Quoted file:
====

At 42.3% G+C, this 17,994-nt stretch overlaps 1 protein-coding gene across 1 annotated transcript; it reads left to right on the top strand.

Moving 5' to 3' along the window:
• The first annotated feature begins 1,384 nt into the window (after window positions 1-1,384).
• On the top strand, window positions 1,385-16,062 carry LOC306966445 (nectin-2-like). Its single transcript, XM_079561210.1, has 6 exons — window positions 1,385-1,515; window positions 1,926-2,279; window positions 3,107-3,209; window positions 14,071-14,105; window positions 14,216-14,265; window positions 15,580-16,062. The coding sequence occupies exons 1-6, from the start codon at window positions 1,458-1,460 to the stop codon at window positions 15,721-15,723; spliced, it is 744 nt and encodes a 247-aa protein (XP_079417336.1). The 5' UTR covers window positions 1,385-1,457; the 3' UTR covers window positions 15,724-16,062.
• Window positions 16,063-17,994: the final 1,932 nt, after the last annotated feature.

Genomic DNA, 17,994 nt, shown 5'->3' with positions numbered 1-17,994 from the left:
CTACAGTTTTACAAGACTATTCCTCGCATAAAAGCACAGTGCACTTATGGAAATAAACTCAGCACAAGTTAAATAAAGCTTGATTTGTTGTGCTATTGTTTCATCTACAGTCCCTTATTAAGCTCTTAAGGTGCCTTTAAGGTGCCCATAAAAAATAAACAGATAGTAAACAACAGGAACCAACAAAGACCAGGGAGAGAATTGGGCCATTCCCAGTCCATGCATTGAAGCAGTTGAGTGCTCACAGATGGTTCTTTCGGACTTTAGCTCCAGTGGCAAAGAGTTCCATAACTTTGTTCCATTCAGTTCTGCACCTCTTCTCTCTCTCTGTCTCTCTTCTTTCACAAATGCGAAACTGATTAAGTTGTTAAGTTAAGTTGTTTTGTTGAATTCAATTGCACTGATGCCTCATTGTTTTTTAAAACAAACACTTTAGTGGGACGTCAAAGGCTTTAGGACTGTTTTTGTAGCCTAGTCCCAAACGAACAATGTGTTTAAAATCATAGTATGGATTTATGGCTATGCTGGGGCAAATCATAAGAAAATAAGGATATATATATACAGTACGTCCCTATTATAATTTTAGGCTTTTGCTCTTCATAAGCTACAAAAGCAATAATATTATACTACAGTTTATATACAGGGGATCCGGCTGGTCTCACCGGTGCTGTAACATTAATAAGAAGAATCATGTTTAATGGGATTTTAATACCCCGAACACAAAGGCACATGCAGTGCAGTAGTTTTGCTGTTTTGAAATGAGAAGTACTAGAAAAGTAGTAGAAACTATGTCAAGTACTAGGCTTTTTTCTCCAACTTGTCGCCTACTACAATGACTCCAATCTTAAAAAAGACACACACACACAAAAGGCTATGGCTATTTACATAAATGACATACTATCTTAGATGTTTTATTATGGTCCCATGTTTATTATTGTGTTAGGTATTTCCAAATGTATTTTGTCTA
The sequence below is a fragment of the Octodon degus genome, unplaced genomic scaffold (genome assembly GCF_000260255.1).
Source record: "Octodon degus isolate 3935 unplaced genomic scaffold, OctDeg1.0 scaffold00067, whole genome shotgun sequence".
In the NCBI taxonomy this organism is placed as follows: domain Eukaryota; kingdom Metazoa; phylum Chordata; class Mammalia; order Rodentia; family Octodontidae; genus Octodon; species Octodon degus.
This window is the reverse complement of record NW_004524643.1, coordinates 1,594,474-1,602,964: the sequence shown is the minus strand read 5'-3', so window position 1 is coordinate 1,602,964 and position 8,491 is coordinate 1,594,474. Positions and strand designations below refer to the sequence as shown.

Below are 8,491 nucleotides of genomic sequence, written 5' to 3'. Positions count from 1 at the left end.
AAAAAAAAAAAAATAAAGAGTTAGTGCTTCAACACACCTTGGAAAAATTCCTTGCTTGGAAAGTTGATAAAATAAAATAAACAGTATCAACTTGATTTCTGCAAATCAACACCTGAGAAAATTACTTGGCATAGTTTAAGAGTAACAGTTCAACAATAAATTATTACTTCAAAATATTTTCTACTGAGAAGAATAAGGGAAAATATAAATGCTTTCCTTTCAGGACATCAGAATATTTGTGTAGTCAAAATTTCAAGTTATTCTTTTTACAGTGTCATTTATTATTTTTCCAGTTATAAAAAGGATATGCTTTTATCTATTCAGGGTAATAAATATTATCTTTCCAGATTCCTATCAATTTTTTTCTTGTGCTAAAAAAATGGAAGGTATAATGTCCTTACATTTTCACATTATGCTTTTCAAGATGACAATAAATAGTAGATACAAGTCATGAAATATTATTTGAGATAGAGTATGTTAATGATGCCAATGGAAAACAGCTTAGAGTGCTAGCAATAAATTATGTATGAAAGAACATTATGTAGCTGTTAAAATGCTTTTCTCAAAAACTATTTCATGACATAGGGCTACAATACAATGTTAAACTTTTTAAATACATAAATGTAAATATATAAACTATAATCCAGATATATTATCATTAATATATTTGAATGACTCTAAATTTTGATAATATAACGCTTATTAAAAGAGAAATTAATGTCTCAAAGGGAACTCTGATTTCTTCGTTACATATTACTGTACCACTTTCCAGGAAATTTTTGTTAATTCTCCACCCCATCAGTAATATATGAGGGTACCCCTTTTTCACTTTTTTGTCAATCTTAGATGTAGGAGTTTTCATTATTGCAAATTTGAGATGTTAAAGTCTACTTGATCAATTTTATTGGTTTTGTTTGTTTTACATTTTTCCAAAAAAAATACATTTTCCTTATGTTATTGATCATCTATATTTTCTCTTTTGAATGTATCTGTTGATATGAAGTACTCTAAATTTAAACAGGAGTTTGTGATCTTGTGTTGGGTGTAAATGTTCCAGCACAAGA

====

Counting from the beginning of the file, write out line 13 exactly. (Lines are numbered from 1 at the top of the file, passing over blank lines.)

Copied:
AAAAAAAAAAAAATAAAGAGTTAGTGCTTCAACACACCTTGGAAAAATTCCTTGCTTGGAAAGTTGATAAAATAAAATAAACAGTATCAACTTGATTTCTGCAAATCAACACCTGAGAAAATTACTTGGCATAGTTTAAGAGTAACAGTTCAACAATAAATTATTACTTCAAAATATTTTCTACTGAGAAGAATAAGGGAAAATATAAATGCTTTCCTTTCAGGACATCAGAATATTTGTGTAGTCAAAATTTCAAGTTATTCTTTTTACAGTGTCATTTATTATTTTTCCAGTTATAAAAAGGATATGCTTTTATCTATTCAGGGTAATAAATATTATCTTTCCAGATTCCTATCAATTTTTTTCTTGTGCTAAAAAAATGGAAGGTATAATGTCCTTACATTTTCACATTATGCTTTTCAAGATGACAATAAATAGTAGATACAAGTCATGAAATATTATTTGAGATAGAGTATGTTAATGATGCCAATGGAAAACAGCTTAGAGTGCTAGCAATAAATTATGTATGAAAGAACATTATGTAGCTGTTAAAATGCTTTTCTCAAAAACTATTTCATGACATAGGGCTACAATACAATGTTAAACTTTTTAAATACATAAATGTAAATATATAAACTATAATCCAGATATATTATCATTAATATATTTGAATGACTCTAAATTTTGATAATATAACGCTTATTAAAAGAGAAATTAATGTCTCAAAGGGAACTCTGATTTCTTCGTTACATATTACTGTACCACTTTCCAGGAAATTTTTGTTAATTCTCCACCCCATCAGTAATATATGAGGGTACCCCTTTTTCACTTTTTTGTCAATCTTAGATGTAGGAGTTTTCATTATTGCAAATTTGAGATGTTAAAGTCTACTTGATCAATTTTATTGGTTTTGTTTGTTTTACATTTTTCCAAAAAAAATACATTTTCCTTATGTTATTGATCATCTATATTTTCTCTTTTGAATGTATCTGTTGATATGAAGTACTCTAAATTTAAACAGGAGTTTGTGATCTTGTGTTGGGTGTAAATGTTCCAGCACAAGA